Sample: In acceptance sampling, one or more units of product (or a quantity of material) drawn from a lot for purposes of inspection to reach a decision regarding acceptance of the lot.
Sample size: [n] The number of units in a sample.
Sample standard deviation chart (S chart): A control chart in which the subgroup standard deviation, s, is used to evaluate the stability of the variability within a process.
Sampling at random: As commonly used in acceptance sampling theory, the process of selecting sample units so all units under consideration have the same probability of being selected. Note: Actually, equal probabilities are not necessary for random sampling--what is necessary is that the probability of selection be ascertainable. However, the stated properties of published sampling tables are based on the assumption of random sampling with equal probabilities. An acceptable method of random selection with equal probabilities is the use of a table of random numbers in a standard manner.
Sampling, double: Sampling inspection in which the inspection of the first sample leads to a decision to accept a lot, reject it or take a second sample; the inspection of a second sample, when required, then leads to a decision to accept or to reject the lot.
Sampling, multiple: Sampling inspection in which, after each sample is inspected, the decision is made to accept a lot, reject it or to take another sample; but there is a prescribed maximum number of samples, after which a decision to accept or reject the lot must be reached. Note: Multiple sampling as defined here has sometimes been called "sequential n sampling" or "truncated sequential e sampling." The term "multiple sampling" is recommended by this standard.
Sampling, single: Sampling inspection in which the decision to accept or to reject a lot is based on the inspection of a single sample.
Sampling, unit: Sequential sampling inspection in which, after each unit is inspected, the decision is made to accept a lot, reject it or to inspect another unit.
Satisfier: A term used to describe the quality level received by a customer when a product or service meets expectations.
Scatter diagram: A graphical technique to analyze the relationship between two variables. Two sets of data are plotted on a graph, with the y-axis being used for the variable to be predicted and the x-axis being used for the variable to make the prediction. The graph will show possible relationships (although two variables might appear to be related, they might not be: those who know most about the variables must make that evaluation). The scatter diagram is one of the "seven tools of quality."
Scientific management/approach: A term referring to the intent to find and use the best way to perform tasks to improve quality, productivity and efficiency.
Scorecard: A scorecard is an evaluation device, usually in the form of a questionnaire, that specifies the criteria customers will use to rate your business's performance in satisfying their requirements.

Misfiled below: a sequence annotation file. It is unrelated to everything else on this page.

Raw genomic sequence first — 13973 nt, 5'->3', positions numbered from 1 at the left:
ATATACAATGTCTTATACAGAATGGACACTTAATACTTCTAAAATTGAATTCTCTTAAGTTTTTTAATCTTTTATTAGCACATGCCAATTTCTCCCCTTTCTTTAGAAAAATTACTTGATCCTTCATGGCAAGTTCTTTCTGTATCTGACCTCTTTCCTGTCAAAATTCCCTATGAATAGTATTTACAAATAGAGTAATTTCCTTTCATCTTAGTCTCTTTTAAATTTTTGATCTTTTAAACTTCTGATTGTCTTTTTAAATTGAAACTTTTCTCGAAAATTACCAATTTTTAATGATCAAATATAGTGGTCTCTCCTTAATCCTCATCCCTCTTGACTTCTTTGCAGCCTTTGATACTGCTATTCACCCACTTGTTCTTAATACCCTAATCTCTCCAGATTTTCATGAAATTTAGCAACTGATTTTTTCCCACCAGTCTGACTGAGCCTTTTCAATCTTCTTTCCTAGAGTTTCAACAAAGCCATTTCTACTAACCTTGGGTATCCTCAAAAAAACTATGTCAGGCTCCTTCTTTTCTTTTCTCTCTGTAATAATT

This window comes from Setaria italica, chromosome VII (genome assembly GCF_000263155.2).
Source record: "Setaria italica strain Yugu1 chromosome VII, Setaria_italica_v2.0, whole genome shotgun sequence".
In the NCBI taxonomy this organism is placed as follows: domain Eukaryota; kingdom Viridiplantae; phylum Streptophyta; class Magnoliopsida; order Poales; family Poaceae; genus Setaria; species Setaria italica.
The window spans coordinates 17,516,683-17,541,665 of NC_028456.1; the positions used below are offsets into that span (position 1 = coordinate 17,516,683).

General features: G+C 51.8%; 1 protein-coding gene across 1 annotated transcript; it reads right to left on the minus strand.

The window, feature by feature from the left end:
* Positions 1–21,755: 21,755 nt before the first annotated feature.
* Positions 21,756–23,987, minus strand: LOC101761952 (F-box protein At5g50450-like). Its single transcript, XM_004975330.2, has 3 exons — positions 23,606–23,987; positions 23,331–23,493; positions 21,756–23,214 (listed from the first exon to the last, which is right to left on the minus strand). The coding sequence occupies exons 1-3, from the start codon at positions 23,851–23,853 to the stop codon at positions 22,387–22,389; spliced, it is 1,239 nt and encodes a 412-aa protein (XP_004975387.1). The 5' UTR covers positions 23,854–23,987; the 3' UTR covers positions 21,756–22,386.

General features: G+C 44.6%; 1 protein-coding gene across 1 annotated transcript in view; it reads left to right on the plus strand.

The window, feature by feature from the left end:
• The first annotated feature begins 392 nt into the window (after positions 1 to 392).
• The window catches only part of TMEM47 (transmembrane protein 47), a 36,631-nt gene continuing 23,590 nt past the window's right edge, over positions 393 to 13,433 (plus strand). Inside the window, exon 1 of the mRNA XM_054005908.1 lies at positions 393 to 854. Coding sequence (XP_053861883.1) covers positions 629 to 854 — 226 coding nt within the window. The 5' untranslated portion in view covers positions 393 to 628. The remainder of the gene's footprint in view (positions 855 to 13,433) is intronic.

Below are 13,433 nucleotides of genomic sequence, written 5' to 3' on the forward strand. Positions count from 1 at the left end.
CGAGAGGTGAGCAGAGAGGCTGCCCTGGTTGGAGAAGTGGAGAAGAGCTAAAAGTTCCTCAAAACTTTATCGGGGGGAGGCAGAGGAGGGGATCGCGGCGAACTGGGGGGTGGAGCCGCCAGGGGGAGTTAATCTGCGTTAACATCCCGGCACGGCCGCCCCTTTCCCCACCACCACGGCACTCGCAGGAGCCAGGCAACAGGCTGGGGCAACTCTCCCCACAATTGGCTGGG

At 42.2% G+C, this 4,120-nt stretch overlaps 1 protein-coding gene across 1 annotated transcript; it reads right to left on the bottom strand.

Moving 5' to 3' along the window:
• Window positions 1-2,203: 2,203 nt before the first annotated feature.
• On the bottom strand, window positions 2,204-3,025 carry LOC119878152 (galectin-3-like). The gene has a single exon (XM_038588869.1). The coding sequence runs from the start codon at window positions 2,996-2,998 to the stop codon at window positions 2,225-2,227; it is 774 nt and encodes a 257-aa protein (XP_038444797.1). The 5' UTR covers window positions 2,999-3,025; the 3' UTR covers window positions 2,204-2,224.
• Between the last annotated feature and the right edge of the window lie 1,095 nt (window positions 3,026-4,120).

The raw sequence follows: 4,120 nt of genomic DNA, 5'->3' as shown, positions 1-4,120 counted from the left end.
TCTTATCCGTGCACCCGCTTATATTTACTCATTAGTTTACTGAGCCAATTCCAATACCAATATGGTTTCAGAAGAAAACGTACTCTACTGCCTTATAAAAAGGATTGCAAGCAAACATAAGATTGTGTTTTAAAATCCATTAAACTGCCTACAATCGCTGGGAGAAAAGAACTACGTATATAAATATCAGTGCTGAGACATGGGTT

Self-directed work team (SDWT): A type of team structure in which much of the decision making regarding how to handle the team's activities is controlled by the team members themselves.
Service level agreement: A formal agreement between an internal provider and an internal receiver (customer).
Seven tools of quality: Tools that help organizations understand their processes to improve them. The tools are the cause and effect diagram, check sheet, control chart, flowchart, histogram, Pareto chart and scatter diagram (see individual entries).
Shainin, Dorian (deceased): An Honorary Member of ASQ, Shainin developed a discipline called statistical engineering. He was in charge of quality control at a larger division of United Technologies Corp. and later did consulting for more than 900 organizations. Shainin also was on the faculty of the University of Chicago and wrote more than 100 articles and several books.
Shewhart cycle: See "plan-do-check-act cycle."
Shewhart, Walter A. (deceased): Referred to as the father of statistical quality control because he brought together the disciplines of statistics, engineering and economics. He described the basic principles of this new discipline in his book Economic Control of Quality of Manufactured Product. Shewhart, ASQ's first Honorary Member, was best known for creating the control chart. Shewhart worked for Western Electric and AT&T Bell Telephone Laboratories, in addition to lecturing and consulting on quality control.
Sigma: A term taken from the Greek letter σ (sigma), used in statistics as a measure of variation. The sigma value for a business process refers to the standard deviation and indicates how well that process is performing.
Defects per million opportunities (DPMO)
Signal to noise ratio (S/N ratio): A mathematical equation that indicates the magnitude of an experimental effect above the effect of experimental error due to chance fluctuations.
Single minute exchange of dies (SMED): SMED refers to the theory and techniques for performing setup operations in under ten minutes, the number of minutes expressed in a single digit.
SIPOC diagram: Related to the process map, a SIPOC diagram is a tool for defining business processes by listing suppliers, inputs, process, outputs, and customers. Requirements of the customers may also be included.
Six Sigma: A methodology that provides businesses with the tools to improve the capability of their business processes. This increase in performance and decrease in process variation lead to defect reduction and improvement in profits, employee morale and quality of product.
Six Sigma culture: An organization-wide culture that focuses on metrics and measurement, customer requirements, openness about defects, and empowerment and teamwork as it strives for continuous improvement by using the Six Sigma methodology.
Six Sigma "belts": System for designating experience levels of Six Sigma practitioners. Based on the perceived similarities of martial artists and Six Sigma experts, who attack problems through rigorous application of statistical techniques and the selective use of basic quality tools. See also "Green Belt," "Black Belt," and "Master Black Belt."